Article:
A courtier in the reign of George II, Robert Darcy, the 4th Earl of Holderness, was one of the richest men in the country. He was also one of the most romantic.
Mindful that his wife, Lady Mary, missed Italy, the Yorkshire aristocrat came up with the idea of building a view to remind her of it. In 1766 he commissioned eminent architect John Carr to create Palladian-style farms at all four points of the compass around the family home at Hornby Castle.
Arbour Hill, at Patrick Brompton, is one of those model farms and its grand Georgian architecture and glorious setting remain unspoilt. They were the main selling points when Karl Brown and his partner Aisling bought the Grade II-listed property seven years ago.
“It needed a lot of work and it was further north than our original search area but we knew we wouldn’t get another chance to buy something like this,” says Karl.
The farmhouse was in desperate need of updating and the distinctive Palladian “pepper pots” either side of it were semi-derelict, as was one of the barns. The other barn had been converted in the 1980s and needed updating.
Although Karl, an HR consultant, and Aisling, an accountant, had no property development experience, they have used their combined skills to carry out a sensational restoration programme spanning six years.
Karl’s interest in design and natural affinity for DIY gave them a head start for what they describe as “an epic challenge”. It involved renovating and re-roofing five buildings, replacing 96 windows and doors, upgrading electrics and plumbing and hunting for pink sandstone to repair the fabric of the 18th century properties.
“We wanted to ensure that all the renovations were sympathetic to the character of the setting but we also wanted to take advantage of the latest technologies to make it sustainable,” says Karl, who did much of the work himself, spending evenings, weekends and holidays on the project.
One of the biggest investments was replacing an oil boiler with an eco-friendly Austrian biomass boiler, which is now housed in the stable block. It cost £60,000 and provides heat and hot water for all the buildings on the farmstead. Electricity comes from photo voltaic solar panels on the roof of the stables with back-up supply from the National Grid.
The first job was to renovate the main house and make use of its disused towers. The old concrete and asbestos roof was replaced with pantiles. Inside, the ceilings were replaced and the walls re-plastered. The layout was also altered to suit the family’s needs and Karl designed it himself using a 3D software package.
What was the dining room and sitting room is now a semi open-plan kitchen and sitting room with archways cut from the metre-thick dividing wall. There is also a separate study, a formal dining room and three new staircases.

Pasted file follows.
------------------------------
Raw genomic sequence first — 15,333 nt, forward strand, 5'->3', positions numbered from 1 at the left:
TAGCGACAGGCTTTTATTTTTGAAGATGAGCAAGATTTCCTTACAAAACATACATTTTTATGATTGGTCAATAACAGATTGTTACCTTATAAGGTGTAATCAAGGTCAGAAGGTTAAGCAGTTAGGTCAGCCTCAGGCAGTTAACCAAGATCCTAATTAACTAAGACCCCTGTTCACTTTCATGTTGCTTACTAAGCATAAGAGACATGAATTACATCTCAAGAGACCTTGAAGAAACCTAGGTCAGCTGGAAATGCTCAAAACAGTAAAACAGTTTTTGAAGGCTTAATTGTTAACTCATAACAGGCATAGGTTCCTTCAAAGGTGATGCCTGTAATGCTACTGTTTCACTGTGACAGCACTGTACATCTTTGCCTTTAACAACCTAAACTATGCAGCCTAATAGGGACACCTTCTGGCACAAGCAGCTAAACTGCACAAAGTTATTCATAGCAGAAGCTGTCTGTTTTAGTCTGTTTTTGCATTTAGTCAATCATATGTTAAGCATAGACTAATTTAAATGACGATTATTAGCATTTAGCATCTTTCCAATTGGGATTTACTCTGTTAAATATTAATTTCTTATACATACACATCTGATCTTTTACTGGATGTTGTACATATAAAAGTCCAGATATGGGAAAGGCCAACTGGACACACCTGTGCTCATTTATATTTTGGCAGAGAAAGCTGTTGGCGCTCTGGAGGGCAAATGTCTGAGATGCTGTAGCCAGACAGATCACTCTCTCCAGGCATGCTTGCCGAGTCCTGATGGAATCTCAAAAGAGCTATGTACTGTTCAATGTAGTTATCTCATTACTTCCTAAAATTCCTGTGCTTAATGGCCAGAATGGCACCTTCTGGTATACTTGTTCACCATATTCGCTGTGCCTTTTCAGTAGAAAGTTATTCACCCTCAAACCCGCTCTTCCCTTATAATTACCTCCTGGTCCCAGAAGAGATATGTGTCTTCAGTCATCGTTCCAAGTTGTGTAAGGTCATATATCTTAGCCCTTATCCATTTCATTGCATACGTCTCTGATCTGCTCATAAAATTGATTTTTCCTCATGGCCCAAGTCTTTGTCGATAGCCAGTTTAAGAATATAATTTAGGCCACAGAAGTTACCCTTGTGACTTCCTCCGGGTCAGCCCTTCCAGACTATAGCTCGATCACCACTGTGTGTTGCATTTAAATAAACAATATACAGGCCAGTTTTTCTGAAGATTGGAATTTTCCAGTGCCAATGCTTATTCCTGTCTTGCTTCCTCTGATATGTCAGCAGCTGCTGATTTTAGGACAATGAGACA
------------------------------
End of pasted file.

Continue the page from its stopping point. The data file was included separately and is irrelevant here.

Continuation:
The basement, which was flooded, has been converted into a playroom complete with signs of the tunnel linking the farm to the castle. The first floor is now home to an enormous master suite and a TV room. One of the towers has been converted into a bedroom for daughter Elizabeth and the other is a guest suite, though finding someone to make round windows for these rooms proved difficult.
“No-one wanted to do it but we finally found an old man in Wales who had spent two years reassembling an old German CNC machine in his potting shed. He made us round windows for the towers and the quality is exceptional,” says Aisling.
They allow breathtaking views across the unspoiled landscape and across to Hornby Castle, which sits between Bedale and Leyburn. The two “pepper pots” flanking the house have been converted into bijoux one-bedroom holiday lets fitted with clever, bespoke furniture. Both Summer House and the Dovecote come with a wood-fired hot tub.
“We did them as extra accommodation for friends but most of the time they were empty so we turned them into holiday cottages designed for short breaks as we are close to both the Dales and the North York Moors. They are really popular, especially with architects and designers who like the quirkiness and the architecture,” says Aisling.
The garden, which reveals Karl’s love of symmetry, was another mammoth task and is shared with Aisling’s parents, who converted the redundant barn into their home.
“Altogether we spent about £450,000 on renovating the house, the stables, garden and holiday lets. It was almost double what I thought it would be but we didn’t skimp on anything and it would’ve cost a lot more if I hadn’t done most of the work myself,” says Karl, who admits there were a few low points.
“Working outside in winter in the driving rain was difficult and the basement was really hard work because we had to dig out tons of earth. The only way of getting it outside was in buckets but it has all been worth it.
“We love it here. It is an amazing place to live.”